Methods: In 1987 Cassileth and colleagues surveyed IAT patients by telephone. The study was initially designed to compare survival and quality of life between matched pairs of patients with metastatic cancer (a patient from the Pennsylvania Cancer Center was to be matched with each IAT patient). Because few IAT patients met the eligibility requirements, a matched analysis was not performed. A total of 79 IAT patients were studied with data collected from 54 patients and 25 next of kin. In their survey, Cassileth and colleagues asked the patients about results of any HIV or hepatitis B tests.
Results: Of 23 patients tested for hepatitis B antibody, four tested positive. Of 24 patients tested for the HIV antibody, one reported a positive result. About a third reported being more ambulatory and another third reported improvement in appetite following first visit to the clinic. One half reported no change in their performance status. The patients in the study began IAT an average of 17 months after diagnosis and 50 of the 79 patients (63%) were alive an average of 65 months after diagnosis. The 29 deceased patients survived an average of 59 months.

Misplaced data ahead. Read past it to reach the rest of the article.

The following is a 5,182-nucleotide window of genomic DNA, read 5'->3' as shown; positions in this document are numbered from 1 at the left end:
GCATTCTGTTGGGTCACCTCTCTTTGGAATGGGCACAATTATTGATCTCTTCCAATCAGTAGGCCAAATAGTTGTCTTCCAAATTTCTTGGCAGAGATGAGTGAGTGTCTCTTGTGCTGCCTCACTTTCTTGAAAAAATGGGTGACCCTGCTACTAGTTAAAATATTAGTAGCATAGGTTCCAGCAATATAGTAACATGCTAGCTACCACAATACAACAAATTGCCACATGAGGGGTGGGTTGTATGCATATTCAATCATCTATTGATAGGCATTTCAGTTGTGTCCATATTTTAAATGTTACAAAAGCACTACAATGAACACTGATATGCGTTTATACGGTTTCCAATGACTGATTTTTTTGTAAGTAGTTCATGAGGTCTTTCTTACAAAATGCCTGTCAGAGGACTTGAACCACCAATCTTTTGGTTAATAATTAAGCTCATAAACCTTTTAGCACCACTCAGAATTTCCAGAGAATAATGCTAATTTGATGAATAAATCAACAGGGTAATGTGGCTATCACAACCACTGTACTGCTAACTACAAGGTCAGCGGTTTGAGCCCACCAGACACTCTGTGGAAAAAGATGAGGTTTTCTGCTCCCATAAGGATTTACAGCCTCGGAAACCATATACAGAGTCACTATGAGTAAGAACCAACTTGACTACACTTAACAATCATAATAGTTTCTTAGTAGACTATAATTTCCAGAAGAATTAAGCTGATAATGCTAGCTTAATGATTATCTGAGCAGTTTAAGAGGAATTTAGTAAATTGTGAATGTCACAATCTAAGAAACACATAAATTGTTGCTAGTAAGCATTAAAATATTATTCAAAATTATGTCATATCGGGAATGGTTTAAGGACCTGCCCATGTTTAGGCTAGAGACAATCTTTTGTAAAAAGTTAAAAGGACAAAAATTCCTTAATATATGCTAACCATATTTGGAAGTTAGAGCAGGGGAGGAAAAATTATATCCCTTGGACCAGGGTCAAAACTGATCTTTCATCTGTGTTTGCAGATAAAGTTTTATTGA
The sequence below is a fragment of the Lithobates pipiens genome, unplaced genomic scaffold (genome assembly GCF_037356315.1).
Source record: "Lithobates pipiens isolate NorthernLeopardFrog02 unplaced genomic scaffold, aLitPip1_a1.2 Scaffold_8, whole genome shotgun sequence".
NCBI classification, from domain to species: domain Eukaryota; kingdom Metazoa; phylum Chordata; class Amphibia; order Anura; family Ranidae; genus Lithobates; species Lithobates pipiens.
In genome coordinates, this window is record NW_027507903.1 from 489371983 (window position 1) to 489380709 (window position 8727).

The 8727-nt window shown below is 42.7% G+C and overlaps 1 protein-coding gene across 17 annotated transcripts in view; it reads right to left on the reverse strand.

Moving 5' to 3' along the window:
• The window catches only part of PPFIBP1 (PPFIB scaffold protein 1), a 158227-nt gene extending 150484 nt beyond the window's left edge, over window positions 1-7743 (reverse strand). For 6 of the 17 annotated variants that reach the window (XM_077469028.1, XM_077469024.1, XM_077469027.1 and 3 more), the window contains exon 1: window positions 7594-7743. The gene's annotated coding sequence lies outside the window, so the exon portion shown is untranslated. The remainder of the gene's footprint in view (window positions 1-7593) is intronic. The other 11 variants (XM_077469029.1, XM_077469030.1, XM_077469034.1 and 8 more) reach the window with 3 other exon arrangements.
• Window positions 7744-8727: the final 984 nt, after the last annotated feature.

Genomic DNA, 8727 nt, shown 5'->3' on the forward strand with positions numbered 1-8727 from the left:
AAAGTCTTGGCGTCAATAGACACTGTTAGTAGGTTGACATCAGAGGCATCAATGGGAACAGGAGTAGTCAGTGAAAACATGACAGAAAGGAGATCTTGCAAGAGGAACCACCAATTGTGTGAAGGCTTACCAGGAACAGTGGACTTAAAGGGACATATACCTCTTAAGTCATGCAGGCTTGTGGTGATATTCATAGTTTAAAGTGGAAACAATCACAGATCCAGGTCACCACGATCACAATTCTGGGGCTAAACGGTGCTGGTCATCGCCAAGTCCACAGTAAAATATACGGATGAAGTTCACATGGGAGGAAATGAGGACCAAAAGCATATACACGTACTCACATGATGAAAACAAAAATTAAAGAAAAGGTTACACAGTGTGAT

Note: Cassileth and a biostatistician reviewer John Bailar concluded that the quality of life questionnaire used "may have been seriously flawed and inadequate". Bailar emphasized that the survival time information is unusable in the absence of some appropriate comparison.
6Clement, R.J., et al. Peritoneal mesotheliomas.
Purpose: Compared survival of (n=11) peritoneal mesotheliomas
Type of Study: Case reports
Methods: (Malignant mesothelioma) Subject population consisted of four females and seven males. Each of these cases were reviewed and analyzed. The patients had previous histological confirmation of diagnosis at laparotomy or subsequent confirmation at autopsy and a pattern of clinical responses compatible with malignant peritoneal mesothelioma. Upon assessment of the immuno-competence of the patients all 11 of them demonstrated a characteristic immuno-profile with elevated titers of pre-albumin blocking protein factor and suppressed levels of an alpha 2 macroglobulin deblocking protein factor. All of the patients were given immuno-augmentative therapy by subcutaneous and intramuscular injection of human serum protein components derived from volunteer donors without neoplastic disease and of tumor complement factor derived from human serum of the persons with malignant mesothelioma.